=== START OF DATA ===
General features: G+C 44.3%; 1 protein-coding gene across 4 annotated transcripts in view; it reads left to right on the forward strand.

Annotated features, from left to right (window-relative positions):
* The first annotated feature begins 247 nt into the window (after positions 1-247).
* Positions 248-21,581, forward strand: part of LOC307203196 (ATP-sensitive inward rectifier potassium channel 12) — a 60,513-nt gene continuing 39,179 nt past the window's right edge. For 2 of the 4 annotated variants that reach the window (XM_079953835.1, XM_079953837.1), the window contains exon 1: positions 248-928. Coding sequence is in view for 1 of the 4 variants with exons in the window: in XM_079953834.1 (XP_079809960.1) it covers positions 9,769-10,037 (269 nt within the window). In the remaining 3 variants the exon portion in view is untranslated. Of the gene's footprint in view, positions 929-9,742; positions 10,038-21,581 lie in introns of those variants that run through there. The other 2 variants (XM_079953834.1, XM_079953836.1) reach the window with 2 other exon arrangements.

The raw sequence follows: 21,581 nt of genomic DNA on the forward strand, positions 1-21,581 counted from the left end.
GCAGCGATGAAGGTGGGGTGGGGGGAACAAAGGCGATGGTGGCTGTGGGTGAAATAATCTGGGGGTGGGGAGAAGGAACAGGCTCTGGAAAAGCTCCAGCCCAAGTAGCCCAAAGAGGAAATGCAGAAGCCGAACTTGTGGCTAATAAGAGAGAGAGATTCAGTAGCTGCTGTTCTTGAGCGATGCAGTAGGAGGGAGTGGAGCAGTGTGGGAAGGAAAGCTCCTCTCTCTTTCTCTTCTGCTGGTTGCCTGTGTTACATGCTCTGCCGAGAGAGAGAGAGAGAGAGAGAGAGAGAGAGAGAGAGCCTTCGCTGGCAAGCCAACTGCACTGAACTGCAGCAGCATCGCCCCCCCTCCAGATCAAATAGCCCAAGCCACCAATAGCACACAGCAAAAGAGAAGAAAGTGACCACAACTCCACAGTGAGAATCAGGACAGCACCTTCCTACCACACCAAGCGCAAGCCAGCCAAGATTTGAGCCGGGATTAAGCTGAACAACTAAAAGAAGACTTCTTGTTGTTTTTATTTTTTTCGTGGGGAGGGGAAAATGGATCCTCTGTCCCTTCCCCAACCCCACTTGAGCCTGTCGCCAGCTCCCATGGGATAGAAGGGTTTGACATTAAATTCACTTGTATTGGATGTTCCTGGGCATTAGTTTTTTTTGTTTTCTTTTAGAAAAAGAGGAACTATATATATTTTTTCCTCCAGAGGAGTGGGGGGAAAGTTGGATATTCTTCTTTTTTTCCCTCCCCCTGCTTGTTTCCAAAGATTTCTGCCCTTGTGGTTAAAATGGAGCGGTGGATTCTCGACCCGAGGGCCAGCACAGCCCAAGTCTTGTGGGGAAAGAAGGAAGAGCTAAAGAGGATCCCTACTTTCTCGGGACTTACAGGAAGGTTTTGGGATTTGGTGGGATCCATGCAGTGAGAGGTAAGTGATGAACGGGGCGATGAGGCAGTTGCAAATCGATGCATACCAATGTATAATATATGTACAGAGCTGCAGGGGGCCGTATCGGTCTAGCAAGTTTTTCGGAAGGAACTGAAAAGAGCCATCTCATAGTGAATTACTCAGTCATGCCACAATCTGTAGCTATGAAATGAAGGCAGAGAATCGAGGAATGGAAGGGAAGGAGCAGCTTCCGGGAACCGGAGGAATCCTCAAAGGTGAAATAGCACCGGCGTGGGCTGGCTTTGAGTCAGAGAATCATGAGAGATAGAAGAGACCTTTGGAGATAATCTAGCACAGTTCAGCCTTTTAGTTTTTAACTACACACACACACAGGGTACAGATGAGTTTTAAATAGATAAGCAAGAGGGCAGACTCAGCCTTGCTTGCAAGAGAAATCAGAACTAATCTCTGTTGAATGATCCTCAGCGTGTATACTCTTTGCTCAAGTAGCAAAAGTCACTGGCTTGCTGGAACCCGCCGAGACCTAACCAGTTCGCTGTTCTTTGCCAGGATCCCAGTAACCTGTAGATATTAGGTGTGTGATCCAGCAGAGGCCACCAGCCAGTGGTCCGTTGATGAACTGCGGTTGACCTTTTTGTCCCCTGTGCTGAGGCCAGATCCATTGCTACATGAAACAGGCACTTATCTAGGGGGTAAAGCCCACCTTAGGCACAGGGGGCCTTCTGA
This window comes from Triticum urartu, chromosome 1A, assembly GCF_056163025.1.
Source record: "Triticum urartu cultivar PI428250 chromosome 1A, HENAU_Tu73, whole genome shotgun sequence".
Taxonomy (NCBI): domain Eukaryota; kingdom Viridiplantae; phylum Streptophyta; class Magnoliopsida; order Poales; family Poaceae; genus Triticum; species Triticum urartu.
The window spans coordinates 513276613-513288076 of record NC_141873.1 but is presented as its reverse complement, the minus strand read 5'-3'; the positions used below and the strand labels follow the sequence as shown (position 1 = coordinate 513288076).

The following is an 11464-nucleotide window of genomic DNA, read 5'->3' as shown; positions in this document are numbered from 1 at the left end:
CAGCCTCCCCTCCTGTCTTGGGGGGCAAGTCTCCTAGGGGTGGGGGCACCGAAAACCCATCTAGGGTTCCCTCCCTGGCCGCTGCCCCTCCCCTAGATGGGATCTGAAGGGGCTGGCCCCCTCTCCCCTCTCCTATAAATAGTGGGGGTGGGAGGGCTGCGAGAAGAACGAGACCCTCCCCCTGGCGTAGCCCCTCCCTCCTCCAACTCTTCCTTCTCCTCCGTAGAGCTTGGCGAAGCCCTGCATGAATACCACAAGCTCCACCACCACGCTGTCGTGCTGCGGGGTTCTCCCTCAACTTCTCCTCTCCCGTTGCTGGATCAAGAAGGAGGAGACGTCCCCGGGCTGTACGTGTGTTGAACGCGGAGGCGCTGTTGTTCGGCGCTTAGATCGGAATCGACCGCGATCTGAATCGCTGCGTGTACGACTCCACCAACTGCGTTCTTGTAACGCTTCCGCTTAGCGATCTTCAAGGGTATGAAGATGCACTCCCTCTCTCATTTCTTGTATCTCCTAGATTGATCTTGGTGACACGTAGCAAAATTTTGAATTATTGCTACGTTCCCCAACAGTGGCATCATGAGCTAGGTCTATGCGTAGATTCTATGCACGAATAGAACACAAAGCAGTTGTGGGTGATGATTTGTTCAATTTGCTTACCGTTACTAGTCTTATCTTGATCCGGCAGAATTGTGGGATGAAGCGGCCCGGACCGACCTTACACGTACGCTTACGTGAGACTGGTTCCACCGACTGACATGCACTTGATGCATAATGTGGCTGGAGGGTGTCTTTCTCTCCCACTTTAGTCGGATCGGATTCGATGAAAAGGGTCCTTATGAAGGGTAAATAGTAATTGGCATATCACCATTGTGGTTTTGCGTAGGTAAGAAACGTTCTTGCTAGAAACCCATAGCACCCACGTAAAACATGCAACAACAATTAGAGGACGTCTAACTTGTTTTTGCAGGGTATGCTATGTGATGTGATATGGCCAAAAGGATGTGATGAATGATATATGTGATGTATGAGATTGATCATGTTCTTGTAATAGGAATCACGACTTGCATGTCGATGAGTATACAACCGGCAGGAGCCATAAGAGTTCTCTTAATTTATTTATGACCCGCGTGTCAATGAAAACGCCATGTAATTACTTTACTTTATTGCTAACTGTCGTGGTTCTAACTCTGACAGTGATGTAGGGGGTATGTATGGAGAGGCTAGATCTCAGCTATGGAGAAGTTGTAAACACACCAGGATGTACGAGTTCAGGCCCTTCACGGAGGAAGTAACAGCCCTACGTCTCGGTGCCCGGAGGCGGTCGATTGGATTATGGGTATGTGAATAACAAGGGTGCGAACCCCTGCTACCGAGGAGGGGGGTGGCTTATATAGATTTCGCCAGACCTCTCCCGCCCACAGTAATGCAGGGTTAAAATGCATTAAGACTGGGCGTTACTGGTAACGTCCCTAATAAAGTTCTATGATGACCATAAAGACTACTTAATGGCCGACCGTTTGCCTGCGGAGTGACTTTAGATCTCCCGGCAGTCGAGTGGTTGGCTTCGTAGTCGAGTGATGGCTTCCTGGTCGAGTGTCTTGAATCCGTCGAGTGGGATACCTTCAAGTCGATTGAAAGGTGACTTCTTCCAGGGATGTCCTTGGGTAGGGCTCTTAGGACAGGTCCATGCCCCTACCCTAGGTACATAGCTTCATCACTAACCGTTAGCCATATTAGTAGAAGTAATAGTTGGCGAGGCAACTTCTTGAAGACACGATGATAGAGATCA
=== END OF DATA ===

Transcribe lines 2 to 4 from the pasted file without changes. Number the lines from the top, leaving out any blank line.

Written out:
Annotated features, from left to right (window-relative positions):
* The first annotated feature begins 247 nt into the window (after positions 1-247).
* Positions 248-21,581, forward strand: part of LOC307203196 (ATP-sensitive inward rectifier potassium channel 12) — a 60,513-nt gene continuing 39,179 nt past the window's right edge. For 2 of the 4 annotated variants that reach the window (XM_079953835.1, XM_079953837.1), the window contains exon 1: positions 248-928. Coding sequence is in view for 1 of the 4 variants with exons in the window: in XM_079953834.1 (XP_079809960.1) it covers positions 9,769-10,037 (269 nt within the window). In the remaining 3 variants the exon portion in view is untranslated. Of the gene's footprint in view, positions 929-9,742; positions 10,038-21,581 lie in introns of those variants that run through there. The other 2 variants (XM_079953834.1, XM_079953836.1) reach the window with 2 other exon arrangements.